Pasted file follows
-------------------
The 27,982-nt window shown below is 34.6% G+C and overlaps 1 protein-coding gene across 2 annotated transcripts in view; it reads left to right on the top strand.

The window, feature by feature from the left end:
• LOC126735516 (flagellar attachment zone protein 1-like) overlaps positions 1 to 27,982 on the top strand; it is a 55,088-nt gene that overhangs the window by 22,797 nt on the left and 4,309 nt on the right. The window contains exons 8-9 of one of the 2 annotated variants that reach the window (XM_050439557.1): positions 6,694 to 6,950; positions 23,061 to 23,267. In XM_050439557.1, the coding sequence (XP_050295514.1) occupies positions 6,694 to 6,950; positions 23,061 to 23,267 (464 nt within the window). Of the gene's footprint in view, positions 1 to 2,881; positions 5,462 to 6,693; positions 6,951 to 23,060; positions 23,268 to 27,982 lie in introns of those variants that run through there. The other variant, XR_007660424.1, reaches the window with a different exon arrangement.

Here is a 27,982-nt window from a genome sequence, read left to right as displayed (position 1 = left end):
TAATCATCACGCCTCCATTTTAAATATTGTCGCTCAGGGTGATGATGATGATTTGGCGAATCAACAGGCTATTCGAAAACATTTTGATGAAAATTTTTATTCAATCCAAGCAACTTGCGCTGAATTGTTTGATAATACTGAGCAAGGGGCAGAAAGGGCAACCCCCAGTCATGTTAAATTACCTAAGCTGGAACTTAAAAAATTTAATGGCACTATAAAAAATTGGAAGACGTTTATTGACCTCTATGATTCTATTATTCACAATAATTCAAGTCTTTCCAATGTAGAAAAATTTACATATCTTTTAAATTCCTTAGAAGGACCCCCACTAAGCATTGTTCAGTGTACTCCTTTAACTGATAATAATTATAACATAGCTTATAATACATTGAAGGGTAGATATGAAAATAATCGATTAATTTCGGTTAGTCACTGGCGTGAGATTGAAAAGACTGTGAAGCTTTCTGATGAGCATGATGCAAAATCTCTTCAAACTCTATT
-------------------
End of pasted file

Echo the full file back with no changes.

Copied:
The 27,982-nt window shown below is 34.6% G+C and overlaps 1 protein-coding gene across 2 annotated transcripts in view; it reads left to right on the top strand.

The window, feature by feature from the left end:
• LOC126735516 (flagellar attachment zone protein 1-like) overlaps positions 1 to 27,982 on the top strand; it is a 55,088-nt gene that overhangs the window by 22,797 nt on the left and 4,309 nt on the right. The window contains exons 8-9 of one of the 2 annotated variants that reach the window (XM_050439557.1): positions 6,694 to 6,950; positions 23,061 to 23,267. In XM_050439557.1, the coding sequence (XP_050295514.1) occupies positions 6,694 to 6,950; positions 23,061 to 23,267 (464 nt within the window). Of the gene's footprint in view, positions 1 to 2,881; positions 5,462 to 6,693; positions 6,951 to 23,060; positions 23,268 to 27,982 lie in introns of those variants that run through there. The other variant, XR_007660424.1, reaches the window with a different exon arrangement.

Here is a 27,982-nt window from a genome sequence, read left to right as displayed (position 1 = left end):
TAATCATCACGCCTCCATTTTAAATATTGTCGCTCAGGGTGATGATGATGATTTGGCGAATCAACAGGCTATTCGAAAACATTTTGATGAAAATTTTTATTCAATCCAAGCAACTTGCGCTGAATTGTTTGATAATACTGAGCAAGGGGCAGAAAGGGCAACCCCCAGTCATGTTAAATTACCTAAGCTGGAACTTAAAAAATTTAATGGCACTATAAAAAATTGGAAGACGTTTATTGACCTCTATGATTCTATTATTCACAATAATTCAAGTCTTTCCAATGTAGAAAAATTTACATATCTTTTAAATTCCTTAGAAGGACCCCCACTAAGCATTGTTCAGTGTACTCCTTTAACTGATAATAATTATAACATAGCTTATAATACATTGAAGGGTAGATATGAAAATAATCGATTAATTTCGGTTAGTCACTGGCGTGAGATTGAAAAGACTGTGAAGCTTTCTGATGAGCATGATGCAAAATCTCTTCAAACTCTATT